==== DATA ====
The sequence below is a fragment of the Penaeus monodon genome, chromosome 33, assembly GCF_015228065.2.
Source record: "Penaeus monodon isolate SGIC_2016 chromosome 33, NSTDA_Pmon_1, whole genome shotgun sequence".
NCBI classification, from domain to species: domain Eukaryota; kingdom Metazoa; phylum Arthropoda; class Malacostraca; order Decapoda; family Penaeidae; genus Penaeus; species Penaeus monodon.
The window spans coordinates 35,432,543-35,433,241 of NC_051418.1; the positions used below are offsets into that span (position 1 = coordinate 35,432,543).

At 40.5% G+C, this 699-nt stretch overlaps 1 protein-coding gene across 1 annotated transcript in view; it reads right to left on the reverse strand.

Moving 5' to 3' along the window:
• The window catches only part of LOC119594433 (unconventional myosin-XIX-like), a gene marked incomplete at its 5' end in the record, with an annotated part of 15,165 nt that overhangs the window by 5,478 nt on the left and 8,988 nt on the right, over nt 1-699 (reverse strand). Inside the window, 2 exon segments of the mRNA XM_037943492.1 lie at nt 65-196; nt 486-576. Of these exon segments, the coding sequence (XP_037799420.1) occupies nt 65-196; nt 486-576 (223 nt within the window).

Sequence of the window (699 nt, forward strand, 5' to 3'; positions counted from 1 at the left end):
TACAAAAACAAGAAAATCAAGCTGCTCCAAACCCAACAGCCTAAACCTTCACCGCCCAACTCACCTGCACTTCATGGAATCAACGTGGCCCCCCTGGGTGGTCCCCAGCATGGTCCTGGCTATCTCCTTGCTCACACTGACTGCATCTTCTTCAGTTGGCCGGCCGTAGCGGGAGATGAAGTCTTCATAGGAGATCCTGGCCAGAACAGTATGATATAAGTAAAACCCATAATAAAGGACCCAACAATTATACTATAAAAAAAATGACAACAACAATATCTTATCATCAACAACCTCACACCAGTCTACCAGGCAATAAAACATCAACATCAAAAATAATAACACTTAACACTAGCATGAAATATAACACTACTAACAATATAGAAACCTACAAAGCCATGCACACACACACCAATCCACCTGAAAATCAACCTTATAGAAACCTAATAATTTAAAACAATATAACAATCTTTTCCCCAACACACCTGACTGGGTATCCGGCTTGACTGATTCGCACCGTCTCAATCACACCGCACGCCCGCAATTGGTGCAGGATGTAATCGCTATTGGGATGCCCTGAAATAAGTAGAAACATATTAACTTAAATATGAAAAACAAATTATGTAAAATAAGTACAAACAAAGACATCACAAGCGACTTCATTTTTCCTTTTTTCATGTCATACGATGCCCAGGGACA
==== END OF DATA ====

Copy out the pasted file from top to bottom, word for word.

The sequence below is a fragment of the Penaeus monodon genome, chromosome 33, assembly GCF_015228065.2.
Source record: "Penaeus monodon isolate SGIC_2016 chromosome 33, NSTDA_Pmon_1, whole genome shotgun sequence".
NCBI classification, from domain to species: domain Eukaryota; kingdom Metazoa; phylum Arthropoda; class Malacostraca; order Decapoda; family Penaeidae; genus Penaeus; species Penaeus monodon.
The window spans coordinates 35,432,543-35,433,241 of NC_051418.1; the positions used below are offsets into that span (position 1 = coordinate 35,432,543).

At 40.5% G+C, this 699-nt stretch overlaps 1 protein-coding gene across 1 annotated transcript in view; it reads right to left on the reverse strand.

Moving 5' to 3' along the window:
• The window catches only part of LOC119594433 (unconventional myosin-XIX-like), a gene marked incomplete at its 5' end in the record, with an annotated part of 15,165 nt that overhangs the window by 5,478 nt on the left and 8,988 nt on the right, over nt 1-699 (reverse strand). Inside the window, 2 exon segments of the mRNA XM_037943492.1 lie at nt 65-196; nt 486-576. Of these exon segments, the coding sequence (XP_037799420.1) occupies nt 65-196; nt 486-576 (223 nt within the window).

Sequence of the window (699 nt, forward strand, 5' to 3'; positions counted from 1 at the left end):
TACAAAAACAAGAAAATCAAGCTGCTCCAAACCCAACAGCCTAAACCTTCACCGCCCAACTCACCTGCACTTCATGGAATCAACGTGGCCCCCCTGGGTGGTCCCCAGCATGGTCCTGGCTATCTCCTTGCTCACACTGACTGCATCTTCTTCAGTTGGCCGGCCGTAGCGGGAGATGAAGTCTTCATAGGAGATCCTGGCCAGAACAGTATGATATAAGTAAAACCCATAATAAAGGACCCAACAATTATACTATAAAAAAAATGACAACAACAATATCTTATCATCAACAACCTCACACCAGTCTACCAGGCAATAAAACATCAACATCAAAAATAATAACACTTAACACTAGCATGAAATATAACACTACTAACAATATAGAAACCTACAAAGCCATGCACACACACACCAATCCACCTGAAAATCAACCTTATAGAAACCTAATAATTTAAAACAATATAACAATCTTTTCCCCAACACACCTGACTGGGTATCCGGCTTGACTGATTCGCACCGTCTCAATCACACCGCACGCCCGCAATTGGTGCAGGATGTAATCGCTATTGGGATGCCCTGAAATAAGTAGAAACATATTAACTTAAATATGAAAAACAAATTATGTAAAATAAGTACAAACAAAGACATCACAAGCGACTTCATTTTTCCTTTTTTCATGTCATACGATGCCCAGGGACA